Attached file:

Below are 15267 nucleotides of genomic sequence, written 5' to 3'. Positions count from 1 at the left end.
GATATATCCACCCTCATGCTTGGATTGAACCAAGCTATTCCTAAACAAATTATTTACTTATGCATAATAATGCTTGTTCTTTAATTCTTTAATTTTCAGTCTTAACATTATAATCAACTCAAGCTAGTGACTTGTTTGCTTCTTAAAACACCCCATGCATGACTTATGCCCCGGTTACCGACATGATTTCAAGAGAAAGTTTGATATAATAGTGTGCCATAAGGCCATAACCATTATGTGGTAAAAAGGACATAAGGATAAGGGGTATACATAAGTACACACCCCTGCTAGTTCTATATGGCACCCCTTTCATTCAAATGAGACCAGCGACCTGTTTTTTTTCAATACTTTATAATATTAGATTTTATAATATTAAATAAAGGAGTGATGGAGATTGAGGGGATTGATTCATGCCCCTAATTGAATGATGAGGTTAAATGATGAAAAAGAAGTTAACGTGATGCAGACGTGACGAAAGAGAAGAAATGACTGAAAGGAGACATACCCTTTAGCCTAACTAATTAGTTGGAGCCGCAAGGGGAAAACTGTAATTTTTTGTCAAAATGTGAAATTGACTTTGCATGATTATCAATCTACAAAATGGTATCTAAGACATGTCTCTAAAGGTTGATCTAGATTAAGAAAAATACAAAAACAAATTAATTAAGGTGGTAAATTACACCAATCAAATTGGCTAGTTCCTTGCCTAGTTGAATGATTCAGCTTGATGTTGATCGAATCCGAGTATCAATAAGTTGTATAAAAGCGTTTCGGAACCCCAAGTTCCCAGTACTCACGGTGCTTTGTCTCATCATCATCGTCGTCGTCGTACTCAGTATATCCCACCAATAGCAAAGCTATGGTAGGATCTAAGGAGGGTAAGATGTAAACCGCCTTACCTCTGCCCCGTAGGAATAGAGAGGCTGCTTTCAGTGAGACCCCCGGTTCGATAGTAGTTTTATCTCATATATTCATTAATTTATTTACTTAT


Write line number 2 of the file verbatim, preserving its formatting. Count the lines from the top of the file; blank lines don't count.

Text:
GATATATCCACCCTCATGCTTGGATTGAACCAAGCTATTCCTAAACAAATTATTTACTTATGCATAATAATGCTTGTTCTTTAATTCTTTAATTTTCAGTCTTAACATTATAATCAACTCAAGCTAGTGACTTGTTTGCTTCTTAAAACACCCCATGCATGACTTATGCCCCGGTTACCGACATGATTTCAAGAGAAAGTTTGATATAATAGTGTGCCATAAGGCCATAACCATTATGTGGTAAAAAGGACATAAGGATAAGGGGTATACATAAGTACACACCCCTGCTAGTTCTATATGGCACCCCTTTCATTCAAATGAGACCAGCGACCTGTTTTTTTTCAATACTTTATAATATTAGATTTTATAATATTAAATAAAGGAGTGATGGAGATTGAGGGGATTGATTCATGCCCCTAATTGAATGATGAGGTTAAATGATGAAAAAGAAGTTAACGTGATGCAGACGTGACGAAAGAGAAGAAATGACTGAAAGGAGACATACCCTTTAGCCTAACTAATTAGTTGGAGCCGCAAGGGGAAAACTGTAATTTTTTGTCAAAATGTGAAATTGACTTTGCATGATTATCAATCTACAAAATGGTATCTAAGACATGTCTCTAAAGGTTGATCTAGATTAAGAAAAATACAAAAACAAATTAATTAAGGTGGTAAATTACACCAATCAAATTGGCTAGTTCCTTGCCTAGTTGAATGATTCAGCTTGATGTTGATCGAATCCGAGTATCAATAAGTTGTATAAAAGCGTTTCGGAACCCCAAGTTCCCAGTACTCACGGTGCTTTGTCTCATCATCATCGTCGTCGTCGTACTCAGTATATCCCACCAATAGCAAAGCTATGGTAGGATCTAAGGAGGGTAAGATGTAAACCGCCTTACCTCTGCCCCGTAGGAATAGAGAGGCTGCTTTCAGTGAGACCCCCGGTTCGATAGTAGTTTTATCTCATATATTCATTAATTTATTTACTTAT